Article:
NFL Owners, Please Drop the Dumbest Rule In the Book

Dale Perth | Updated Mar 15, 2013

tuck-rule-brady-2002

Usually stories focus on personalities, especially players, because that’s generally what people like to read about. Today is not a usual day because the focus of this article is one of the worst adaptations in any sport anywhere — unless you’re a Major League Baseball fan and you hate the Designated Hitter, but that’s for another time.

There is word the NFL Rules Committee has recommended to the league’s team owners that the “tuck rule” be eliminated, to which I say, “GOOD!” Lose it… the sooner, the better. Strike it from the rule book. Take it out back, shoot it and bury it deep in the ground. Then nuke it from space, just to be sure.

It was a bad idea when the NFL introduced it in 1999, and it ruined what had been an amazing contest: the AFC divisional playoff between the Patriots and the Raiders on Jan. 19, 2002, where it decided the fate of a game — and helped to create a dynasty.

When Tom Brady pump-faked that pass and Charles Woodson knocked the ball out of his hands, it should have been a fumble and that’s how it was ruled on the field. Video replay overturned the call to an incomplete pass, setting off a firestorm of controversy (the referee, Walt Coleman, even botched his explanation when the call was reversed). It also enabled New England to keep their drive alive. That call should be seen as a contributing factor to the Patriots’ victory that day; two weeks later, they won the first of their three Super Bowls in the decade.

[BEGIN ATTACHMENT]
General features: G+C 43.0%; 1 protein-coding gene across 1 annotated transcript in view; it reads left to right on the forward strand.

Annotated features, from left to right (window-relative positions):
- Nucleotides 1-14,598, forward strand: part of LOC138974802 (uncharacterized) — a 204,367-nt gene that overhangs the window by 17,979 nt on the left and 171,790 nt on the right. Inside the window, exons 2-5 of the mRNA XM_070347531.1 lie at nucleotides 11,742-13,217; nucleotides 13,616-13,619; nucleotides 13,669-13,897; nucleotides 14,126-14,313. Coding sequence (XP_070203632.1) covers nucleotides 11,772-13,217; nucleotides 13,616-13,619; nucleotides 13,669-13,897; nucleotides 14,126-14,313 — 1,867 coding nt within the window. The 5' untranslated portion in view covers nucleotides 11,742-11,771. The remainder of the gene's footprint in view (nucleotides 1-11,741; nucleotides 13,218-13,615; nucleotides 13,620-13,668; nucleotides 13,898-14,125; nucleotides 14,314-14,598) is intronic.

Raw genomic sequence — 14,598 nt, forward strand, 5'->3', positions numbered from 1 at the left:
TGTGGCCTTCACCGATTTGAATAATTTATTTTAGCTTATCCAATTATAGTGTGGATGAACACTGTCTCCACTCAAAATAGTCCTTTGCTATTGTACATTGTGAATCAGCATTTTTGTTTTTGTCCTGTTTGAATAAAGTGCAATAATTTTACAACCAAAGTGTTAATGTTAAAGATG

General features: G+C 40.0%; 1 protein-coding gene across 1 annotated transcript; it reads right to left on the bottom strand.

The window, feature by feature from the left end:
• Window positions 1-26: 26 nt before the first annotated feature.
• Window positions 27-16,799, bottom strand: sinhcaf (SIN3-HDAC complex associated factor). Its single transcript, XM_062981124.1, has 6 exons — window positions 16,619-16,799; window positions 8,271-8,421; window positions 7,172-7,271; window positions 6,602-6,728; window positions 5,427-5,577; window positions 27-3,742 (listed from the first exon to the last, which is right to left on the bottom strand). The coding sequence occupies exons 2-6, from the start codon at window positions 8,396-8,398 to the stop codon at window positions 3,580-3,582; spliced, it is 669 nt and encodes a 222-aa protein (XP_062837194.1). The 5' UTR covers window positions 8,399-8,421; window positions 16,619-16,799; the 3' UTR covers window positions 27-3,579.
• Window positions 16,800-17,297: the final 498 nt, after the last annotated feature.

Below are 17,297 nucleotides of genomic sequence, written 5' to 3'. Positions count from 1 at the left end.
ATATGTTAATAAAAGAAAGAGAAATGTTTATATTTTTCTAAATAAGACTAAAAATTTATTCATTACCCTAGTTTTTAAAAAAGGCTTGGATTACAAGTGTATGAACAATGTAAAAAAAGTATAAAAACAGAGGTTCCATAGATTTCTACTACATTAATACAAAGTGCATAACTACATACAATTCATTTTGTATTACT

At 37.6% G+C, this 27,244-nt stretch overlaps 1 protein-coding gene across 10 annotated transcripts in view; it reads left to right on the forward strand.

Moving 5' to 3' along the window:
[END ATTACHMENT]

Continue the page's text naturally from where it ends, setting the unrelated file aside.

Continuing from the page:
I’m not a fan of any NFL team or player but even if I was, the issue boils down to this: dumb rule is dumb, and poorly written too. It’s tough for the officials, even with the benefit of video replay, to determine the forward motion of a quarterback’s arm, as well as whether the ball is “secured.” That’s what happened when the tuck rule in another playoff game went against the Denver Broncos in the 2013 playoffs. The officials ruled Peyton Manning did not secure the ball properly despite his throwing motion being similar to Brady’s. The fumble gave new life to the Baltimore Ravens, who also went on to win Super Bowl XLVII.

Given all that confusion, the most reasonable position on the issue is best summed up in a comment posted by “mdm389”: “How this (rule) hasn’t been (removed) already is beyond me. If the QB loses possession of the football, it should be a fumble regardless of what direction his arm is moving. If it’s knocked out of his hand, it’s a fumble. Simple.”

Yes, let’s keep it simple and punt the rule from the book. Do it, NFL owners, during your meetings next Sunday through Wednesday. Life is already hard enough for the zebras — and the fans, and the bettors.

UPDATE: NFL owners voted on Wednesday to eliminate the tuck rule.

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